After reviewing data from recent clinical trials, FDA officials concluded the drugs “are unlikely to produce an antiviral effect,” and “the known and potential benefits of these products outweigh their known and potential risks.” The risks can include increased heart problems.
— Marina Fang
More than 100 new cases of the coronavirus have been reported in recent days in Beijing, after about a month of no local transmission, the Associated Press reported.
The cases have been linked to the Xinfadi wholesale market, which supplies much of the meat and vegetables for the capital city. In response, Beijing has closed the market, put nearby neighborhoods on lockdown, and tested more than 76,000 people.
The resurgence in China, where the virus first appeared, underscores the difficulties countries around the world are having in containing the virus. More than 7.93 million cases have been reported worldwide, with more than 433,000 deaths attributable to the disease.
— Liza Hearon
Dr. Anthony Fauci, the top infectious disease expert on the White House coronavirus task force, said he believes restrictions on travel from the United Kingdom, China and other countries to the United States will likely continue for “months.”
“It’s going to be really wait and see,” he told the British newspaper The Telegraph. “I don’t think there’s going to be an immediate pullback for those kinds of restrictions. My feeling, looking at what’s going on with the infection rate, I think it’s more likely measured in months rather than weeks.”
President Donald Trump restricted travel from China in later January, about a month after the first documented coronavirus case in the Chinese city of Wuhan. He followed up in mid-March with a ban on travel from the U.K., Ireland and 26 other countries in Europe. His delayed decision to shut down travel from Europe prompted criticism from many public health experts.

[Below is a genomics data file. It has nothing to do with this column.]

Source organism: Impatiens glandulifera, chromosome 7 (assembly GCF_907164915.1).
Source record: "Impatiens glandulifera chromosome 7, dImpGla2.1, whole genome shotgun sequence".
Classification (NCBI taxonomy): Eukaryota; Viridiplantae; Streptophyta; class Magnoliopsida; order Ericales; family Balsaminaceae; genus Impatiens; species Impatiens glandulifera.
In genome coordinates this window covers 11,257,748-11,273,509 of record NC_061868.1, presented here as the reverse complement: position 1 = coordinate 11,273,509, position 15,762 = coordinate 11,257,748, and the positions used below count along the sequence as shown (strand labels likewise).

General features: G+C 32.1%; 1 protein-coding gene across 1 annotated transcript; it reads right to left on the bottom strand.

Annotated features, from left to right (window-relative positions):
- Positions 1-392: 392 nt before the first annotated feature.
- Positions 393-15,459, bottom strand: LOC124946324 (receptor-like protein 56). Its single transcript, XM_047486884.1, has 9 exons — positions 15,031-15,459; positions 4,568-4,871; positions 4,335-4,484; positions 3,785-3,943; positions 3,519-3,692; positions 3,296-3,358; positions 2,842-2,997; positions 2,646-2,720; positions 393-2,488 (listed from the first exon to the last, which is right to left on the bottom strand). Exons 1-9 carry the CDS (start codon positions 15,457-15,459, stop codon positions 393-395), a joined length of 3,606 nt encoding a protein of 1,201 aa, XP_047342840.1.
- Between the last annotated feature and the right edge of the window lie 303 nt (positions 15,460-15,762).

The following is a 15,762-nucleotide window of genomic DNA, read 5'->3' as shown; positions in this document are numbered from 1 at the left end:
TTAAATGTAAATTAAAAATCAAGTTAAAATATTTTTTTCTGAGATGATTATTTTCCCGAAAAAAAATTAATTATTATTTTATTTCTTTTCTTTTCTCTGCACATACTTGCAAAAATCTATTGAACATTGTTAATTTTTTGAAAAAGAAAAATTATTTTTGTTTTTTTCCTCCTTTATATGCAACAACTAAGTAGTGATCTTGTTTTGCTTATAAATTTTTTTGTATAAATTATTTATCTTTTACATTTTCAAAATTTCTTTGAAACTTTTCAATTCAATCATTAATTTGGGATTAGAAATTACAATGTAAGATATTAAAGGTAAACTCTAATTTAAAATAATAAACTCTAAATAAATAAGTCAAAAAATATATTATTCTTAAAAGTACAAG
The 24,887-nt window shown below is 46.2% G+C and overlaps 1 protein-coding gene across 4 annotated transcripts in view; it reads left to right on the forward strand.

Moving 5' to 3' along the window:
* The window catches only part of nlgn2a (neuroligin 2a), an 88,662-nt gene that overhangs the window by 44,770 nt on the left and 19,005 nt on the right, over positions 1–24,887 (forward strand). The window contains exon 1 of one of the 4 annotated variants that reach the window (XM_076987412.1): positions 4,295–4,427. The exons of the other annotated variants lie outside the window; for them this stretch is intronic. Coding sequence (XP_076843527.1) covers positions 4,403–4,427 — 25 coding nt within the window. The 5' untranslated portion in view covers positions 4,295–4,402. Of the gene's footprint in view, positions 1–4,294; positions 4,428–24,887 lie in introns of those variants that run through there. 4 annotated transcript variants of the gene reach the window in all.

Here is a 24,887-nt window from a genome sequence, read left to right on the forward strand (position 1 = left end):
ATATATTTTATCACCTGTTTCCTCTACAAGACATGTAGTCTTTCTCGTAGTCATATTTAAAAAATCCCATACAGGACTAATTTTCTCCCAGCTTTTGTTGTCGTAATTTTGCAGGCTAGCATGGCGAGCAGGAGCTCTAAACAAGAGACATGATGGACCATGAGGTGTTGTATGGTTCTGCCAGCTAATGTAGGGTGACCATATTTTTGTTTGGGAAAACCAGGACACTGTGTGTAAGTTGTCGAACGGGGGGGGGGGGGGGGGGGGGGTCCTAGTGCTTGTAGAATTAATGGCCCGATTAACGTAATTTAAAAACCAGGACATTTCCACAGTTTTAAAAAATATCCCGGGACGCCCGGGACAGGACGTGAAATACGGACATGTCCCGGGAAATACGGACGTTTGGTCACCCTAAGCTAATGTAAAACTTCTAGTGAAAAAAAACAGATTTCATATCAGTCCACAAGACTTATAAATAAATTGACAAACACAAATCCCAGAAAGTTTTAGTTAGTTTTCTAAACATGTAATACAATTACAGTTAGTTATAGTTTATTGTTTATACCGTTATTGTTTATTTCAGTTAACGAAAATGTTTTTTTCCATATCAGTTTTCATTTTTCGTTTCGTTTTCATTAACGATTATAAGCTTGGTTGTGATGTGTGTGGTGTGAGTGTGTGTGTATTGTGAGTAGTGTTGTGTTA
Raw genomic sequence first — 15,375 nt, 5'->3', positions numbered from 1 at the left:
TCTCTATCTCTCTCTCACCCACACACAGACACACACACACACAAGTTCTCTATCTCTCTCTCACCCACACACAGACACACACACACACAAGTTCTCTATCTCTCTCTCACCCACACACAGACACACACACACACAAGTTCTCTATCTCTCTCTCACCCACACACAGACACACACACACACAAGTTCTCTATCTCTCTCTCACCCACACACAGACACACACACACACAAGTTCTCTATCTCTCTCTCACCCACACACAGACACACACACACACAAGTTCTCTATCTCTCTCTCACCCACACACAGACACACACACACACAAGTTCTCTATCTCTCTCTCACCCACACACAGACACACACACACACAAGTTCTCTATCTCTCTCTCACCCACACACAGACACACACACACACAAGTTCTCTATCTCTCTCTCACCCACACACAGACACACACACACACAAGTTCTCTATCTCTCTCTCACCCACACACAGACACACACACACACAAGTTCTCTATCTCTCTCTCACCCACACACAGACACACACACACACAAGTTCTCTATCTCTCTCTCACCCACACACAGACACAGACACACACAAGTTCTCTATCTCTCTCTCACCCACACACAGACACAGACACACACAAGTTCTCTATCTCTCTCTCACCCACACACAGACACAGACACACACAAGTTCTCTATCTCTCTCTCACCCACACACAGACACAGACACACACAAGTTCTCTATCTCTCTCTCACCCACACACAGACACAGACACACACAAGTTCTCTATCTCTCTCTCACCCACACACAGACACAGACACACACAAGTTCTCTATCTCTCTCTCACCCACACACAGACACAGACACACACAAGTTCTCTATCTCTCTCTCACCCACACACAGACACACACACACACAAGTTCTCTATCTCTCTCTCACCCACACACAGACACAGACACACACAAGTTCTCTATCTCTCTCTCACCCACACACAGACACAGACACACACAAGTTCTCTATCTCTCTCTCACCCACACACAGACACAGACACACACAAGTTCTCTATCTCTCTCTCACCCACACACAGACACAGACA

The virus could “go on for a couple of cycles, coming back and forth,” Fauci told The Telegraph. But a so-called second wave isn’t inevitable if local and state officials take the proper precautions, he said.
There have been more than 2 million confirmed cases of the virus in the U.S., according to data compiled by Johns Hopkins University. At least 115,000 people have died nationwide.
As President Donald Trump prepares for his first campaign rally in months, health experts are warning the event could lead to a new outbreak of the coronavirus.
The upcoming rally, which is slated to be held in a 19,000-seat arena in Tulsa, Oklahoma, could prove to be “an extraordinarily dangerous move for the people participating and the people who may know them and love them and see them afterward,” Dr. Ashish Jha, director of Harvard’s Global Health Institute, told the Associated Press.
Trump’s reelection campaign, in a recognition of the risk, has included a notice to those registering to attend the rally that essentially says you can’t sue the campaign if you contract the coronavirus during event.
“By attending the Rally, you and any guests voluntarily assume all risks related to exposure to COVID-19 and agree not to hold Donald J. Trump for President, Inc.; BOK Center; ASM Global; or any of their affiliates, directors, officers, employees, agents, contractors, or volunteers liable for any illness or injury,” the waiver states.
Dr. Anthony Fauci, an infectious disease expert on the White House coronavirus task force, cautioned Friday that attending rallies or protests at this time is “risky” and poses “a danger.”
He urged rallygoers to wear masks and socially distance as much as possible.
― Hayley Miller
Oregon will “press pause” on and reevaluate its reopening process for the next seven days “to ensure that the virus is not spreading too quickly,” Gov. Kate Brown announced Thursday night.
On Thursday, the state reported a new single-day high in the number of new COVID-19 infections. It’s one of at least a dozen states that have seen a rise in cases, which many experts attribute to loosening restrictions.
— Marina Fang
For more on the pandemic, go here.